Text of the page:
Matt Prater: Rehab was 'voluntary'

ALLEN PARK, Mich. -- During his four-game suspension from the NFL for a violation of the league's substance abuse policy, new Detroit Lions kicker Matt Prater spent time at a rehabilitation facility for treatment for his alcohol addiction.

Prater said Wednesday he went to Hazelden, a substance abuse treatment center in Naples, Florida, to seek help for his problems with alcohol. Prater said he has not had a beer for about six weeks and understands he has a zero-tolerance policy with the NFL.

He was suspended because he tested positive for alcohol after drinking at his home and also had a DUI in 2011. He indicated he'll be randomly tested once or twice a week to ensure he is staying with the program.

"It was voluntary," Prater said. "I wasn't forced to go. It was just something I thought I should do, and my family, they helped me out a lot."

He explained his issues and what he's been doing to fix them during an hour-long meeting with Lions coach Jim Caldwell on Tuesday before he went out and kicked around 15-20 field goals, performing well enough for the team to sign him.

"Take it a day at a time," Prater said. "Sometimes you've got to get knocked down and learn the hard way with life, and I'm thankful that I have a second chance here and learn from all the mistakes I've made in the past and will not repeat them."

In addition to his conversation with Prater, Lions coach Jim Caldwell said he, general manager Martin Mayhew and the team's scouts thoroughly investigated Prater's issues with alcohol that led to his suspension. Caldwell wouldn't say whether that included a conversation with his former quarterback, Denver Broncos quarterback Peyton Manning, other than to say "he was properly vetted."

"I am one who believes in a second chance," Caldwell said.

Caldwell, though, believes Detroit has a system in place both with the team's players and with its support staff to make sure Prater stays away from his addictions. Caldwell did not indicate whether or not the team will take certain precautions with him, like hiring a driver, but Prater said the Lions did not put any stipulations on him when he signed and that, "I have to hold myself accountable."

Prater has his own plan for keeping himself in line -- and he thinks the change from Denver to Detroit will help him. He said he understands now what could trigger himself getting in trouble.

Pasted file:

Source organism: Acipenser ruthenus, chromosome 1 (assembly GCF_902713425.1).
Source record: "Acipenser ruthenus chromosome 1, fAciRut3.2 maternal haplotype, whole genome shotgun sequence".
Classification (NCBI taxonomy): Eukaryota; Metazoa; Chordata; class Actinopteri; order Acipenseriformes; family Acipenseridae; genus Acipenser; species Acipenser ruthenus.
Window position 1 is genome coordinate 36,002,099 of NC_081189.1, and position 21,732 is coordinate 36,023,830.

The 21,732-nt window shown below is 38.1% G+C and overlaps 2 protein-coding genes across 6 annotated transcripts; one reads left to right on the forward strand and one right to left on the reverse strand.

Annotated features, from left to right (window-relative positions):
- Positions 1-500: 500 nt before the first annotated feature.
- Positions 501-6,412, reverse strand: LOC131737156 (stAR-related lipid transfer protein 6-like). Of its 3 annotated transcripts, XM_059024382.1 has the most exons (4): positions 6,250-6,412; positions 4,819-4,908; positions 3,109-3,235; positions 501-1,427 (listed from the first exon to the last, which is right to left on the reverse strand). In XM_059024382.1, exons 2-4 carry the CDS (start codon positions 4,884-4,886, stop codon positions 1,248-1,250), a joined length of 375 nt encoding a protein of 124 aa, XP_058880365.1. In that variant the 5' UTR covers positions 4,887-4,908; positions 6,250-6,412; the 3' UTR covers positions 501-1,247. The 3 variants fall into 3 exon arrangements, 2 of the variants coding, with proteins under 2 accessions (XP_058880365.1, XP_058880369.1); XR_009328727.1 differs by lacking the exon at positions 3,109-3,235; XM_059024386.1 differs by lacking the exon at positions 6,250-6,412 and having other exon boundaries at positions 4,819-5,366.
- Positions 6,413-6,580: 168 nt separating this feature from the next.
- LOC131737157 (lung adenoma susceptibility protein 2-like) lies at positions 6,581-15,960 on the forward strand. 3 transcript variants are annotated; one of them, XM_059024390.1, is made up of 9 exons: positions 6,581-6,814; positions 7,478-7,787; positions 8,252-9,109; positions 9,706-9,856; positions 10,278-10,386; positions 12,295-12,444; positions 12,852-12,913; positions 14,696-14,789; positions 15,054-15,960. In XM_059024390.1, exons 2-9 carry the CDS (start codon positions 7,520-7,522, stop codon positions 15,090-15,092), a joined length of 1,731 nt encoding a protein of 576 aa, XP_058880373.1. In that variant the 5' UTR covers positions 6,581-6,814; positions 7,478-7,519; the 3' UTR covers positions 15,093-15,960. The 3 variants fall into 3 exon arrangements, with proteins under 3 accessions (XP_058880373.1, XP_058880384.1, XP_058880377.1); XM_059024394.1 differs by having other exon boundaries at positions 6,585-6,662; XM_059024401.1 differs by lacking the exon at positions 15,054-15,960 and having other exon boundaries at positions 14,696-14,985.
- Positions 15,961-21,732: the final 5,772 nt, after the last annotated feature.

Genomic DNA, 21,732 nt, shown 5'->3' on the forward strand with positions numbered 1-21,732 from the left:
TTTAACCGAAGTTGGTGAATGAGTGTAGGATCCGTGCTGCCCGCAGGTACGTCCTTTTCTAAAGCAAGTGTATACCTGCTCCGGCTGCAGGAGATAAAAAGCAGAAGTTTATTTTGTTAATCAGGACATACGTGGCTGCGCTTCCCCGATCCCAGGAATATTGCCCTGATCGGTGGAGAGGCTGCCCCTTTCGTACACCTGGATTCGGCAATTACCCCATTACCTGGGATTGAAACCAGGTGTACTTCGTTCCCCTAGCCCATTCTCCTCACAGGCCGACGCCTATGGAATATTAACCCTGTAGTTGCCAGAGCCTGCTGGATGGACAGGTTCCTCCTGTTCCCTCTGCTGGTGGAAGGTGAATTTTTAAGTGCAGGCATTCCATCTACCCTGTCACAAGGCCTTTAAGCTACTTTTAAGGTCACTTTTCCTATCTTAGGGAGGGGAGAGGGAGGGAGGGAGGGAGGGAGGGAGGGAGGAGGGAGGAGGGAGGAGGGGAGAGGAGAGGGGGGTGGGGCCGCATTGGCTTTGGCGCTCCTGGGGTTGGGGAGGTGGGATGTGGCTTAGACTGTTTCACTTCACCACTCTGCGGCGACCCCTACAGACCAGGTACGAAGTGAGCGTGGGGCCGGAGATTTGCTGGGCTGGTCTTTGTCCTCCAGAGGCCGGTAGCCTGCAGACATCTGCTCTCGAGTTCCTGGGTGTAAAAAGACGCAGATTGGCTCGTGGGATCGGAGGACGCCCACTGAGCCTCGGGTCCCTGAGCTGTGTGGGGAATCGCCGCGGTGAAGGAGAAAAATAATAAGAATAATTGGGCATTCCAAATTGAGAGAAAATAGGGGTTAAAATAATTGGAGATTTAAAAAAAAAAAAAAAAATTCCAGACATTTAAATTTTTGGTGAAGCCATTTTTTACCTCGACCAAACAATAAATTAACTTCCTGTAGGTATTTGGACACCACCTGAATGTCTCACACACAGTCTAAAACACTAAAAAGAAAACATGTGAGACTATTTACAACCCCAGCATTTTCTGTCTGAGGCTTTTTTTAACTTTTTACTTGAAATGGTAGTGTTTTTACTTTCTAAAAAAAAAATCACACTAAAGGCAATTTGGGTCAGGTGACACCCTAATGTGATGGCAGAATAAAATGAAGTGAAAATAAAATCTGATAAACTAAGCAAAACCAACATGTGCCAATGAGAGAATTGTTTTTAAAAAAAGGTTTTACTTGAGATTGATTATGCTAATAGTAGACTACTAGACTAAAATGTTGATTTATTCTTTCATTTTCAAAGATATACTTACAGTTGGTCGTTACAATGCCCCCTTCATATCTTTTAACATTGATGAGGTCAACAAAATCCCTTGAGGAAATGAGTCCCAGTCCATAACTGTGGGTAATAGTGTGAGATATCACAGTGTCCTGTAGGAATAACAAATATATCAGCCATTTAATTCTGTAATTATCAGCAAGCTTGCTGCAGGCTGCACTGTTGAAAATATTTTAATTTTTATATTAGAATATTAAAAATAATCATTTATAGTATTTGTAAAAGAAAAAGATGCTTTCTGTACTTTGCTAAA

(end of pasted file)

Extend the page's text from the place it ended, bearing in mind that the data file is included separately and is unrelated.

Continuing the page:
"Certain atmospheres, there are certain triggers that people have, and for me, a lot of it is social settings," Prater said. "Staying out of certain places for me, and I think coming to a new city would be good because I'm not familiar with a lot of places. In Denver, I was familiar with certain places with drinking, and coming here, I'll just try to stay out of bar-type places and be more of a homebody type and figure out where I'm going to live."

He's going to do that understanding he has a second chance to continue his career, although he did say the Broncos' decision to release him "caught me off guard" when his suspension was close to ending. He said five or six teams reached out to him, but his first stop was in Detroit with the Lions, and he ended up not going anywhere else.

The Lions were in need of a kicker after the team cut Nate Freese and Alex Henery in the past month after they went a combined 4-of-12 on field goals this season, including 0-of-6 from 40-49 yards. Prater was the most accurate kicker in Broncos history and has made 51-of-54 field goals in the fourth quarter or overtime in his career.

And he views Detroit's team much like he does the Broncos.

"I look at this team the same as I do Denver," Prater said. "A lot of talent here and first in their division right now, and they said they lost some close games they should have won.

"Hopefully we'll get better and keep winning some games and maybe see Denver in the Super Bowl, who knows."

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